An Introduction to Right View on the Eight Fold Path
By: Adam Katzen
On Monday I opened Facebook (first mistake) and my feed was filled with opinions and angry rhetoric on whether or not an NFL football player should take a knee during the National Anthem. The story dominated the news for days.
First, this is not a political post. I offer no opinion on the subject. But it did get me thinking, from a Buddhist perspective – particularly as it relates to the eight-fold path, and right view – who is right?
As I understand it there are two predominant views. One is that taking a knee is a form of peaceful protest and free speech, both foundational in our democracy. The other is that it’s an affront to everything this country stands for and a slight to those who fought and sacrificed for our freedom.
So who is right?
I don’t know. Won’t claim to know. But I would say (and you should take everything I say with a grain of salt) that from a Buddhist perspective, neither are.
See, most of us walk through life thinking that we’re viewing reality. We’re not. That’s because our view is based on our cultural and historical experiences.
From that perspective, our view is always clouded by our interpretations, forms, assessments and stories. That’s not right view, it’s our view. Let me explain.
Have you ever had someone do something that made you angry? Good news, you’re a human being. Now generally, when that happens, we create a story around the feeling.
For instance, maybe it’s that “I know how people should act, and that person ain’t acting right.” “They caused me harm.” “They violated my code of conduct.” But that’s just a story, it’s not right view.
And when you live in these stories you give a lot of power to other people to make you feel a particular way. You get stuck in emotions and events. You suffer.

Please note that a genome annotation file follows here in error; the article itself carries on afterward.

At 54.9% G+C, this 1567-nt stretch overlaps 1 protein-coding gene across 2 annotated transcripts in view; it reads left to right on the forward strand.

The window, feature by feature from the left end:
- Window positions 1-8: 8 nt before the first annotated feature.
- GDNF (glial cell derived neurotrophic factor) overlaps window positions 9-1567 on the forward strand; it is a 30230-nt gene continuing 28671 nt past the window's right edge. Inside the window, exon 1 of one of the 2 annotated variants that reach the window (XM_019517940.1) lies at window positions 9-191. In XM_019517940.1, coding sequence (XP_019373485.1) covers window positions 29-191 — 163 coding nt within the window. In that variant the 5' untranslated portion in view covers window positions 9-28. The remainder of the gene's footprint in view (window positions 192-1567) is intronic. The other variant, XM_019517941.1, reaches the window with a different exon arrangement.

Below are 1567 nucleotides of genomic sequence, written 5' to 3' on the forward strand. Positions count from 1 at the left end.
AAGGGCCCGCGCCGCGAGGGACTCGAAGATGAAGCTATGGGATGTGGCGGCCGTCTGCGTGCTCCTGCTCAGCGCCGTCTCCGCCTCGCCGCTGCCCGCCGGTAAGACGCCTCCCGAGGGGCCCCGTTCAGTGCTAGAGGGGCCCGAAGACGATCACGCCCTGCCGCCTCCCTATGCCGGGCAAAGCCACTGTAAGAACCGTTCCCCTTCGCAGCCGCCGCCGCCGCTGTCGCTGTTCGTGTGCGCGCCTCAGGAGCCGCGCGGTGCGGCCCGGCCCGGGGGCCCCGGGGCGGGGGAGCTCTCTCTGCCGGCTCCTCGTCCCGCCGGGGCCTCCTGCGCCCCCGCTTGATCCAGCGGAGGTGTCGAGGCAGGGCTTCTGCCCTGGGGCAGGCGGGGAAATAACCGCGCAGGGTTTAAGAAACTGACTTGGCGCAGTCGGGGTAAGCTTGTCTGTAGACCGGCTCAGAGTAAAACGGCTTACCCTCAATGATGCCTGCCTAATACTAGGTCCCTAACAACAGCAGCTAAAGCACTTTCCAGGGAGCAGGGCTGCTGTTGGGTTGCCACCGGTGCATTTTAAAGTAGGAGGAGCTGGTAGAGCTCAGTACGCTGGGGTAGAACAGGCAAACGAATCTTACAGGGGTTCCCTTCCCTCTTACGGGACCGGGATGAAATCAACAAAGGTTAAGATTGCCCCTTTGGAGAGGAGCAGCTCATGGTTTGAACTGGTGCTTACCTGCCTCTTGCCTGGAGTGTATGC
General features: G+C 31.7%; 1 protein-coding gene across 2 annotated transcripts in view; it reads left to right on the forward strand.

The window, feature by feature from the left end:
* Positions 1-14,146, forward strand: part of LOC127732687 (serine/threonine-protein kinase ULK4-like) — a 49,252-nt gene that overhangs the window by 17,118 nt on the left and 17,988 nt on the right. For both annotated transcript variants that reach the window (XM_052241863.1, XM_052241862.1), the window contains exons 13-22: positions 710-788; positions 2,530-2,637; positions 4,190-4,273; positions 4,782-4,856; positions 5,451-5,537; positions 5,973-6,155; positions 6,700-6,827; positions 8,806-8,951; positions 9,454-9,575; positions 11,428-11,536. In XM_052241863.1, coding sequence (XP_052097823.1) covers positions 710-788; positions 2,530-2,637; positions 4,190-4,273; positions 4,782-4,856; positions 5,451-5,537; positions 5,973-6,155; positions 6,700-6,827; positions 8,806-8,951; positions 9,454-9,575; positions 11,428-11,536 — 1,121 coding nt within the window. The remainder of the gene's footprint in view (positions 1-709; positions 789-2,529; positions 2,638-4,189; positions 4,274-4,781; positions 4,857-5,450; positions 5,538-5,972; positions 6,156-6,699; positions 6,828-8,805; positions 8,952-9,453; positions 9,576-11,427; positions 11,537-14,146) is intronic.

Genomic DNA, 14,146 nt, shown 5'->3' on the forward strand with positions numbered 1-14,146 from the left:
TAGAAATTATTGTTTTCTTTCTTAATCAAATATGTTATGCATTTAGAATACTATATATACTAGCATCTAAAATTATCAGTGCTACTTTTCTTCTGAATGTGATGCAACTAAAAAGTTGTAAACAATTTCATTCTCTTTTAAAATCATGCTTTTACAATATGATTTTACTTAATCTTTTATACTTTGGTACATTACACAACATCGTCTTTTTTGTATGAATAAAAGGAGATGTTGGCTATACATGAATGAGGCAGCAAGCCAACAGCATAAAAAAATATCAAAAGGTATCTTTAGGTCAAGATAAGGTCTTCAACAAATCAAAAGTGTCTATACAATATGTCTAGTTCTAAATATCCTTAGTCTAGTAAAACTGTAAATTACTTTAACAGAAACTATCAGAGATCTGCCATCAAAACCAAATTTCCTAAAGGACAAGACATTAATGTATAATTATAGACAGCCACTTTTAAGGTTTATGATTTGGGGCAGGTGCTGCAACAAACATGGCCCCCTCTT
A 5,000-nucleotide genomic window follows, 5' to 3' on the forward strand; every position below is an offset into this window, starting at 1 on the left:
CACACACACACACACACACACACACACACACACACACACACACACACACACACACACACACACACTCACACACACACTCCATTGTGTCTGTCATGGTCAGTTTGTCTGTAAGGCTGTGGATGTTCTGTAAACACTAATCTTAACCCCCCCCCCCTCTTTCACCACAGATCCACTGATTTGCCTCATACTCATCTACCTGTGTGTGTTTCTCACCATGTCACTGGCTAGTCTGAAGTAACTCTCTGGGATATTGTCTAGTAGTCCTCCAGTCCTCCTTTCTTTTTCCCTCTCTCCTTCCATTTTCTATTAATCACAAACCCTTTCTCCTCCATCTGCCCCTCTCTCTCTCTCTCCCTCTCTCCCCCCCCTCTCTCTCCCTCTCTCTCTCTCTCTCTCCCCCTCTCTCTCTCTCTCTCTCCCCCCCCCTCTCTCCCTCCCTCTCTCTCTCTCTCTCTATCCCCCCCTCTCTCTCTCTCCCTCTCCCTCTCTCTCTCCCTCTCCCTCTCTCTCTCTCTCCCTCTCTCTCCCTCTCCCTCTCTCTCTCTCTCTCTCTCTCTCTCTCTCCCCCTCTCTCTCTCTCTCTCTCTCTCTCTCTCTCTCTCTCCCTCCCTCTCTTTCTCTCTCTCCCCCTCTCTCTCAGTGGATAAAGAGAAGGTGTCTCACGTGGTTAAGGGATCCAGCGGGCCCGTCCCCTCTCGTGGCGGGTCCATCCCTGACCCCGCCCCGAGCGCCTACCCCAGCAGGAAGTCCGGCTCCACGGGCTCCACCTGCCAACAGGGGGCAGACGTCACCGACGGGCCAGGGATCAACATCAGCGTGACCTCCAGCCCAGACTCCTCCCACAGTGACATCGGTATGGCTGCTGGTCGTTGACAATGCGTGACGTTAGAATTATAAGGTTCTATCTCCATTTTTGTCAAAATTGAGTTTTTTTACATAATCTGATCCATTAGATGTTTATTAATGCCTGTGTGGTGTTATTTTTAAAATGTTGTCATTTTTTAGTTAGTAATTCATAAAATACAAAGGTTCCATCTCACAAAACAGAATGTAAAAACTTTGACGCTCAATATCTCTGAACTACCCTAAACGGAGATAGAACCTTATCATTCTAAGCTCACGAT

Even if you can get past the story to the actual experience, you often become a slave to your assessment about the feeling. Depending on your perspective, that could be:
a) This anger is good. I will learn from it. It will help me grow
b) This anger is bad, I don’t like it. I want it to go away
Both are just two sides to the same useless coin. Neither are right view.
Right view is just to be with the experience. To realize that there is a phenomenon taking place inside you, a feeling that you’re calling anger. That’s it. But few people can actually do that. Why?
Because our entire lives we’re taught to analyze, figure out, make sense of… We’re so caught up in understanding everything that we fail to truly experience anything.
As Shunryu Suzuki Roshi explained, right view is not understanding or gathering information, it is experiencing with an empty, clear mind.
Perhaps Eric Berne put it more simply when he said, “As soon as a child is concerned with which is a Jay and which is a Sparrow he can no longer see the birds, or hear them sing.”
So let’s get back to the NFL example, who’s right? Let me ask it another way.
Imagine you walk outside at night and stare up at the stars. Now imagine an astronomer standing on one side of you and astrologer standing on the other, both staring up at the stars with you.
You’re all staring at the same sky, do you think you see the same thing? Of course not. So who is practicing right view?
From a Buddhist perspective, no one. Here’s why.
What we’re seeing is an experience that we’ve filtered based on our understanding. Right view would be to simply stare at the stars and be with the experience. As soon as we start seeing Venus, the Milky Way, Aquarius… we’re no longer practicing right view.
In the same way, no one in the ‘take a knee’ debate is practicing right view. Even worse, everyone thinks their view is right. That’s because often times the reality we live in is based on a bunch of opinions and interpretations masquerading as truth. It’s all an illusion.
The meaning we attach to a song, what we think other people are saying through their actions, what we assess the ramifications will be, even the idea of nationalism… all of it exists only in our minds.
We don’t have any control over what others see or how they interpret. What we are in control of is our own view, and practicing right view.
When we stop trying to build a case in support of our wrong view – and get others to adopt our views – life gets a little easier.
If we can drop the meaning we attach to everything and quit getting caught in our judgements and assessments, life gets a bit more peaceful.
When we stop focusing on changing everything around us and work on changing our own minds, life gets pretty serene.
You don’t have to take my word for it, try it. Perform an experiment, see what happens.
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Adam Katzen is just as unenlightened as the rest of us. He writes a little bit, has meditated for a while and studied Buddhism from time to time. Adam leads our Introduction to Meditation and Buddhism class Mondays at 7pm. Word on the street is he also helps grow businesses, build organizational cultures and coaches executives on mindful leadership. To get in touch you can email him at firstname.lastname@example.org.